Long term; the million dollar question. Or, more like the 10 or 50+ million dollars question, depending on the project. Basically, when will the game be finished? Will the product meet the expectations, regarding quality and content? It is decisive to build tracking early in the development, as more historical data will increase the accuracy of future predictions.
Visibility cheat code: consider different timescales to prioritise work and set intermediate goals
Productivity – of organisation and adaptability
Efficiency is at the centre of project management principles. Effective methodologies tend to focus more on the ‘doing’ and less on the ‘proceeding’.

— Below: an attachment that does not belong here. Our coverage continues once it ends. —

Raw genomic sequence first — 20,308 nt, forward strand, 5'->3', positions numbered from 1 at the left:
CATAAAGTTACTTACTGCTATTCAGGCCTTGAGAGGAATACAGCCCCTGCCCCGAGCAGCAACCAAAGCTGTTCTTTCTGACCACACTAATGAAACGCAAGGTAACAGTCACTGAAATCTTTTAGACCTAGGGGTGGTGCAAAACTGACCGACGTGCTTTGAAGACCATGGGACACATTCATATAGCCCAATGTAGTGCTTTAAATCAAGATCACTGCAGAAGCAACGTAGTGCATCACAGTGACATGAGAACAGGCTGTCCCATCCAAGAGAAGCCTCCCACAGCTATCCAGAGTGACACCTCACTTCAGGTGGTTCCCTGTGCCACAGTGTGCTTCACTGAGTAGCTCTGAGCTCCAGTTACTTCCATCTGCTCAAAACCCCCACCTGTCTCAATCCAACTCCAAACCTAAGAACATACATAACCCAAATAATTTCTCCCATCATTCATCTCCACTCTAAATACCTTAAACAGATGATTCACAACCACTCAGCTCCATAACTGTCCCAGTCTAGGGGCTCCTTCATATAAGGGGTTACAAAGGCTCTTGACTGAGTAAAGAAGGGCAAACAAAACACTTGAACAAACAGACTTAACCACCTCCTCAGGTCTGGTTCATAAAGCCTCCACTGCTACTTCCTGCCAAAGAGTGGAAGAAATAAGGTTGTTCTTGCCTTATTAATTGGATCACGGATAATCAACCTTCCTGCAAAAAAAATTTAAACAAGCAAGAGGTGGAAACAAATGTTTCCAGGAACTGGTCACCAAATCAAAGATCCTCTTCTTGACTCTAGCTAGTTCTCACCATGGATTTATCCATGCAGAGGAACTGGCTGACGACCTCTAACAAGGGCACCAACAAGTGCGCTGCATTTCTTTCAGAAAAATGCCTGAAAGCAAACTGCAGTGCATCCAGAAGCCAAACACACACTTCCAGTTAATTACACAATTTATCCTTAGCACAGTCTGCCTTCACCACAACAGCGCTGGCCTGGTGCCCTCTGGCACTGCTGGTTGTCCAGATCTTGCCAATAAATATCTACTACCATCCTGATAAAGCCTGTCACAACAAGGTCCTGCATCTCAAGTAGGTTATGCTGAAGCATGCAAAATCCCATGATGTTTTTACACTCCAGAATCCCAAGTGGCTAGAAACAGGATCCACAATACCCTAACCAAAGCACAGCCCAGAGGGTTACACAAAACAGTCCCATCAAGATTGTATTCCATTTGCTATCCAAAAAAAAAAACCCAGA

There needs to be a foundation for organisation. Team structure or reporting channels are important elements of procedures. But there will be situations that do not fit. The keyword is pragmatism: adapt so that processes always support the action, not get in the way of the work.
Team members communicate on a daily basis. Facilitating communication has potential to boost productivity. If information goes through many intermediates, the final recipient gets a distorted message. Efficient communication requires structure! Such as properly sized channels to avoid bottlenecks. Or clearly defined processes to escalate problems. Instant messaging is not to be treated the same as meeting minutes or internal newsletters.
Coordination is equally important. Coordination of work through planning, of course, but also coordination of the resources of the infrastructure. Simple things like tools to organise meetings and book rooms can go a long way and have a real impact on efficiency. Every initiative that can help minimise downtime and solve blockages should be considered. The producer should identify and implement automation where relevant.